Wednesday, 15 July 2015

To Kill a Mockingbird

is one of those books you expect to find on your reading list for an English Literature exam in secondary school. It is that sort of book. You "do it" - along with Austen, Dickens and Shakespeare,
I actually missed out on studying it (and Austen) but I doubt I suffered much. It meant I could read them without having to do a character assassination in the manner critics and teachers wanted me to do it.
I have always felt slightly sorry for Harper Lee. The success of Mockingbird really stopped her publishing anything else. "To Set a Watchman" was written before Mockingbird. Perhaps it would have been better not to give in to demands and publish it. It is being treated as a sequel. It isn't. It is being treated as another version of Mockingbird. It isn't. People expect it to be Mockingbird. It isn't.
It is a book the author happened to write. I suspect it is also a book she wrote while trying to understand what to write. Mockingbird came with that understanding of what to write. It's a painful process authors, at least good authors, have to go through.
If publication is any guide then I am not a good author. Despite that, andI may be wrong, I think I have a tiny (very tiny) understanding of what Harper Lee was doing. I thought back to the first book I tried to write. 
I was in my teens. It was dire. I threw the partly written thing out years ago.  Even then I started out with one thing and ended with something entirely different. 
I have gone on and actually written other books - none of them published and perhaps never will be published. What I have started with has never been there at the end. Things change. My understanding of the characters change. I'll get things wrong and the characters refuse to cooperate. It sounds odd because I am supposed to be the writer. I am supposed to be in control of what they do but there are times when it seems that the characters do in fact tell me very firmly, "No. You're wrong." I know I have to listen then.
Perhaps that is what happened to Harper Lee. She wrote a book in order to write another book.
I can remember listening to a discussion between a group of established authors at a writers' conference. I was only in my teens but I had been invited to sit in and listen. They were discussing their approaches to manuscripts. This was prior to the use of so much as a word processor, let alone a lap-top computer.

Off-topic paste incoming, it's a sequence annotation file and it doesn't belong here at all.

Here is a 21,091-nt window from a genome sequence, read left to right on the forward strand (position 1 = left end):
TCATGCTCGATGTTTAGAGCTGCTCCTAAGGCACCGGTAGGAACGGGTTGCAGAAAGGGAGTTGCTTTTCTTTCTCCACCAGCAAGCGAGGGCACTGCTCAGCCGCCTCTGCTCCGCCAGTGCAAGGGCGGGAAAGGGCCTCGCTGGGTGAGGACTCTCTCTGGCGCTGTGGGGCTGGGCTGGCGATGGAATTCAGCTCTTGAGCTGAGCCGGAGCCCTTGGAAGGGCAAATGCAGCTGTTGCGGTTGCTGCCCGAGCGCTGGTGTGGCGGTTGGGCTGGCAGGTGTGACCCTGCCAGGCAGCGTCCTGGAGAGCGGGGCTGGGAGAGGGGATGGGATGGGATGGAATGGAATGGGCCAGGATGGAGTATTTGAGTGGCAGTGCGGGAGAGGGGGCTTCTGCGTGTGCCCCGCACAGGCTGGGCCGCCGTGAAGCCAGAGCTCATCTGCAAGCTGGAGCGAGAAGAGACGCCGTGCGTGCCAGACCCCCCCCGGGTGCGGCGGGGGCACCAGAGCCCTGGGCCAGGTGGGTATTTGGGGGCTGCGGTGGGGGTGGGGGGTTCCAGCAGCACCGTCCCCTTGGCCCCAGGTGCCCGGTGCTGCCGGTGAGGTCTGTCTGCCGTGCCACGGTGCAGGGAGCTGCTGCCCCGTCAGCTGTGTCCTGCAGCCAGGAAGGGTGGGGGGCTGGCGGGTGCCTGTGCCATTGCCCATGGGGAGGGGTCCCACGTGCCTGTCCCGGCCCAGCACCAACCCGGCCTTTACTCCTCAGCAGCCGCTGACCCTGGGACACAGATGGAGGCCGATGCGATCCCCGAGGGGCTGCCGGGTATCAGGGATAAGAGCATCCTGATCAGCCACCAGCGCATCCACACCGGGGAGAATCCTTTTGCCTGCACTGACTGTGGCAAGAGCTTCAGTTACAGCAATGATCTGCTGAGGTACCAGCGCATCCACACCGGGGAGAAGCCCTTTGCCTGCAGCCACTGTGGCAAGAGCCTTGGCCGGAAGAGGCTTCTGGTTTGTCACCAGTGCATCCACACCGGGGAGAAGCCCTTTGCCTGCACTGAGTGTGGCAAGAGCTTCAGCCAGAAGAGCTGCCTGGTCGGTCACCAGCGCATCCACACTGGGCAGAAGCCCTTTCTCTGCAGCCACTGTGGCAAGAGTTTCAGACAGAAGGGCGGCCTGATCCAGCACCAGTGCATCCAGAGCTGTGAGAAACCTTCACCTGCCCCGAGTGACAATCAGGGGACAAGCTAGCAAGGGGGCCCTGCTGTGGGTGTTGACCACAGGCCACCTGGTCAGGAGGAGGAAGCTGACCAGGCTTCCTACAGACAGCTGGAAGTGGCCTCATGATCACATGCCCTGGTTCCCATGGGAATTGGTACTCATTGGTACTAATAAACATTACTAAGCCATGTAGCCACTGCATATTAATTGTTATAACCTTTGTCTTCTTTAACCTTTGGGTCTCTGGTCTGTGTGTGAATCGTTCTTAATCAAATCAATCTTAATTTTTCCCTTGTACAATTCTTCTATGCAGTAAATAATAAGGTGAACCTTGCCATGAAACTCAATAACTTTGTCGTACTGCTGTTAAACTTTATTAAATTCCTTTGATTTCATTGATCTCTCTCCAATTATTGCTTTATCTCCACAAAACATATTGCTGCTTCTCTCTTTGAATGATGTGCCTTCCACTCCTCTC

Patsy Adam-Smith, an Australian writer,  asked whether people kept all their drafts so that other people could refer to them in the future.
The question coming from Patsy was particularly interesting because her work is largely non-fiction. She kept hers because she thought people might want to see how she had written up her research. I wonder if her estate kept her drafts or whether they got thrown out on her death?
Ivan Southall had just won the Carnegie Medal for "Josh" and he said, "No." In relation to Josh the birth of the character had been too painful for him. Keeping multiple drafts was a reminder of that pain. He kept some things of course but not those multiple, painful drafts.
There were other writers there of course and they gave other answers but those two have remained with me. Patsy's notes and drafts may well be interesting to someone who researches and writes non-fiction but I doubt they would tell the writer of fiction much. She said as much at the time.
I also doubt that early drafts of "Josh" would really tell another writer much. "Josh" is too personal for that. He's close to autobiographical. It probably isn't the sort of thing even a writer wants to lay bare. 
I haven't read "Go Set a Watchman" yet but I am wondering whether it is, in a sense, a draft for a much bigger book?

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